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Agency Response Letter GRAS Notice No. GRN 000600

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See also Generally Recognized as Safe (GRAS).

CFSAN/Office of Food Additive Safety

May 13, 2016

Madhu Soni, Ph.D.
Soni & Associates, Inc.
749 46th Square
Vero Beach, FL 32968

Re: GRAS Notice No. GRN 000600

Dear Dr. Soni:

The Food and Drug Administration (FDA) is responding to the notice, dated September 16, 2015, that you submitted on behalf of Seprox Biotech, S.L. (Seprox) in accordance with the agency’s proposed regulation, proposed 21 CFR 170.36 (62 FR 18938; April 17, 1997; Substances Generally Recognized as Safe (GRAS); the GRAS proposal). FDA received the notice on September 21, 2015, filed it on October 2, 2015, and designated it as GRAS Notice No. GRN 000600. Seprox provided additional information in an amendment on December 23, 2015. In an amendment dated April 15, 2016, Seprox limited the intended use discussed in the notice.

The subject of the notice is hydroxytyrosol. The notice informs FDA of the view of Seprox that hydroxytyrosol is GRAS, through scientific procedures, for use as an antioxidant in beverages, fats and oils, fresh and processed fruits and vegetables, fresh and processed fruit and vegetable juices, and gravies and sauces[1] at a level of 5 milligrams (mg) per serving.

As part of its notice, Seprox includes the statement of a panel of individuals (Seprox’s GRAS panel) that evaluated the data and information that are the basis for Seprox’s GRAS determination. Seprox considers the members of its GRAS panel to be qualified by scientific training and experience to evaluate the safety of substances added to food. Seprox’s GRAS panel evaluated information describing the identity and composition, manufacturing process and specifications, and estimated dietary exposure to hydroxytyrosol, as well as published studies supporting the safety of hydroxytyrosol. Based on this review, Seprox’s GRAS panel concludes that hydroxytyrosol produced in accordance with good manufacturing practices is GRAS under the conditions of its intended use.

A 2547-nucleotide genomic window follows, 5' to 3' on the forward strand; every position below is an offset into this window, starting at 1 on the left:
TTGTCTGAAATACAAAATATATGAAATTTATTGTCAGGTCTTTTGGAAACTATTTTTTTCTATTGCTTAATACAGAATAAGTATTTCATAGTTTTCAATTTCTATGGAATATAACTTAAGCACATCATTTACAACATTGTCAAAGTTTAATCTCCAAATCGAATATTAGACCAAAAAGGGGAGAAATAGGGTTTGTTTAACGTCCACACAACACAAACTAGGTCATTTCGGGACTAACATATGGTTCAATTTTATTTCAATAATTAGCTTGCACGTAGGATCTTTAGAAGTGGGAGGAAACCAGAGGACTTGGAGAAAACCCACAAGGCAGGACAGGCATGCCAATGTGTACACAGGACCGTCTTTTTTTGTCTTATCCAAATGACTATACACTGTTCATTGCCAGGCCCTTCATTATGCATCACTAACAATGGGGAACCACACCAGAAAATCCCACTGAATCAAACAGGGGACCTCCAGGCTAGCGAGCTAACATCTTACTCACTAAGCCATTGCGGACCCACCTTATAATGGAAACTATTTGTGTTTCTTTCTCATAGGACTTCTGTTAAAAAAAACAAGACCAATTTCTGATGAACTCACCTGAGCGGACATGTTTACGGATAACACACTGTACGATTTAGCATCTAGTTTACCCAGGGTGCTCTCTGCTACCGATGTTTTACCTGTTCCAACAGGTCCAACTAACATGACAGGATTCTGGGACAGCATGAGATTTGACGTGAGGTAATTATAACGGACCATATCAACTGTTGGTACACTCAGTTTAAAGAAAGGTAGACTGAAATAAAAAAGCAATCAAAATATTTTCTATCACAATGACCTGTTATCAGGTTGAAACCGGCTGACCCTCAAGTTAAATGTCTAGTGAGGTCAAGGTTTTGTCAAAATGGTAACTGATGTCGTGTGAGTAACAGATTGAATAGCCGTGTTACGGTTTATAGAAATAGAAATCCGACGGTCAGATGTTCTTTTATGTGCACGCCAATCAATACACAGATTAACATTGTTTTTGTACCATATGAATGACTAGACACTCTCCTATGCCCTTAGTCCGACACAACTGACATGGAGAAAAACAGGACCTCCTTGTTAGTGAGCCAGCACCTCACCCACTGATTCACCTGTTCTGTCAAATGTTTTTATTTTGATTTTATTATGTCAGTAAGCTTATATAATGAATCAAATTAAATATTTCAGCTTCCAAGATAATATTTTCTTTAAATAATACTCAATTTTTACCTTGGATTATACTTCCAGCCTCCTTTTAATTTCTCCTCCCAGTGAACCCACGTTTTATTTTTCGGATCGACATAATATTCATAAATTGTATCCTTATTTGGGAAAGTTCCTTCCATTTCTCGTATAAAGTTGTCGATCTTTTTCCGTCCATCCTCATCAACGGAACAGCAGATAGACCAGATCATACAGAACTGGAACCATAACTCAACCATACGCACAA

Seprox describes hydroxytyrosol (4-(2-hydroxyethyl)-benzene-1,2-diol) as a slightly yellow, viscous liquid with a characteristic pungent odor and bitter taste. The final product contains more than 99% hydroxytyrosol with four residual by-products (hydroxytyrosol acetate, homovanillic alcohol, iso-homovanillic alcohol, and 3-methoxy-4-hydroxyphenylglycol). Seprox clarifies that all of these substances, except hydroxytyrosol acetate, are present in the final product at concentrations below 0.1%.

Seprox describes the chemical synthesis of hydroxytyrosol. The initial step yields 2-(3,4-dihydroxyphenyl) acetic acid, which is esterified and then reduced to obtain hydroxytyrosol. Hydroxytyrosol is acetylated to form hydroxytyrosol acetate in order to separate it from other reaction products and inorganic salts. Hydroxytyrosol acetate is then washed with water, hydrolyzed into hydroxytyrosol, and further purified. Seprox states that the materials used to manufacture hydroxytyrosol are either food grade or are of a purity suitable for the intended use.